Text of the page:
Page:A Compilation of the Messages and Papers of the Confederacy, Including the Diplomatic Correspondence, 1861-1865, Volume I.djvu/297

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First Congress.

To the Senate of the Confederate States.

I return herewith, without approval, an act which originated in your body entitled "An Act for the relief of the Bible Society of the Confederate States of America."

My objections to this act are of a grave character, and I regret that the very short time allowed to me for its consideration deprives me of any opportunity of stating them as fully as is desirable. The act was presented to me only yesterday. I confine myself, therefore, to a simple enumeration of the objections without attempting to enforce them by argument.

1st. If the sequestration fund is the property of the Government, Congress has no power under the Constitution to bestow it, or any part of it, as a gift.

2nd. If the fund be not the property of the Government, but is held merely as a trust fund, Congress has not the power to divert it from the beneficiaries and grant it to others.

3d. The faith of the Government is expressly and solemnly pledged by the 2nd section of the act of the 15th of February, 1862, that the fund, after being placed in the Treasury, "shall be refunded as required for the purposes aforesaid;" these purposes being the "equal indemnity of all persons loyal citizens of the Confederate States, or persons aiding the same in the present war who have suffered or may hereafter suffer loss or damage by confiscation by the Government of the United States, or by any State Government or pretended Government acknowledging and aiding the Government of the United States in this war, or by such acts of the enemy or other causes incident to the war, as by further act of Congress may be described or defined as affording under the circumstances proper cases for indemnity," etc.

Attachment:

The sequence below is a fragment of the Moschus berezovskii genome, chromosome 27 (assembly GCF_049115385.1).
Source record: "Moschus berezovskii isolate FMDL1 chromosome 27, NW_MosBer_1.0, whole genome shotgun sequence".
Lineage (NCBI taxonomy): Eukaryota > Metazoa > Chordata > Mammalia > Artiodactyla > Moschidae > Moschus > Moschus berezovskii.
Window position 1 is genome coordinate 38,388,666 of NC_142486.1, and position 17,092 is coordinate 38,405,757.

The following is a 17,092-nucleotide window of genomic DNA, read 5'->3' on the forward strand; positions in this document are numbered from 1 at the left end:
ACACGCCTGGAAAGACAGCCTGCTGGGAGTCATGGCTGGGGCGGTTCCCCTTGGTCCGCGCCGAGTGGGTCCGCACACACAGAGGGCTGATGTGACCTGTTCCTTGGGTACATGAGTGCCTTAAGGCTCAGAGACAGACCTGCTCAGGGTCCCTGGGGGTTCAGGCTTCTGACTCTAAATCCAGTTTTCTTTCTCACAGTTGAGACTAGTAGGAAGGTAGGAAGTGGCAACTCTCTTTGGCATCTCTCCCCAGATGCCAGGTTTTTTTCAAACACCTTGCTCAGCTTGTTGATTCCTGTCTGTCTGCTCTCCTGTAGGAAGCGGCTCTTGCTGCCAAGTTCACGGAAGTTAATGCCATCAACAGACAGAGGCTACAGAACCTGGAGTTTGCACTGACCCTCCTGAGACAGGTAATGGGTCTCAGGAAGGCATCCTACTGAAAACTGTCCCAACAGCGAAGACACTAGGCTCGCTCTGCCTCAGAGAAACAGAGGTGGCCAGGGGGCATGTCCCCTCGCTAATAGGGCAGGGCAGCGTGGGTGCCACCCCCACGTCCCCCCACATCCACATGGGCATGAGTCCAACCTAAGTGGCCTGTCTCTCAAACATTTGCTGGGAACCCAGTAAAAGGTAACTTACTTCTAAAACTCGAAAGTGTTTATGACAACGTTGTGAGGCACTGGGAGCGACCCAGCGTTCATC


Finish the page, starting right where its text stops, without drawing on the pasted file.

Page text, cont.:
4th. By the act of the 17th of March, 1862, Congress has conferred a title to indemnity out of the sequestration fund of all persons who may voluntarily destroy their property, or whose property may be destroyed by the military authorities to prevent the same from falling into the hands of the enemy; and it is not in the power of Congress to divert or impair this vested right.

5th. The act provides for the carrying out, by the Confederate Bible Society, of the purposes of any bequest that may have been made to the American Bible Society. These purposes are un-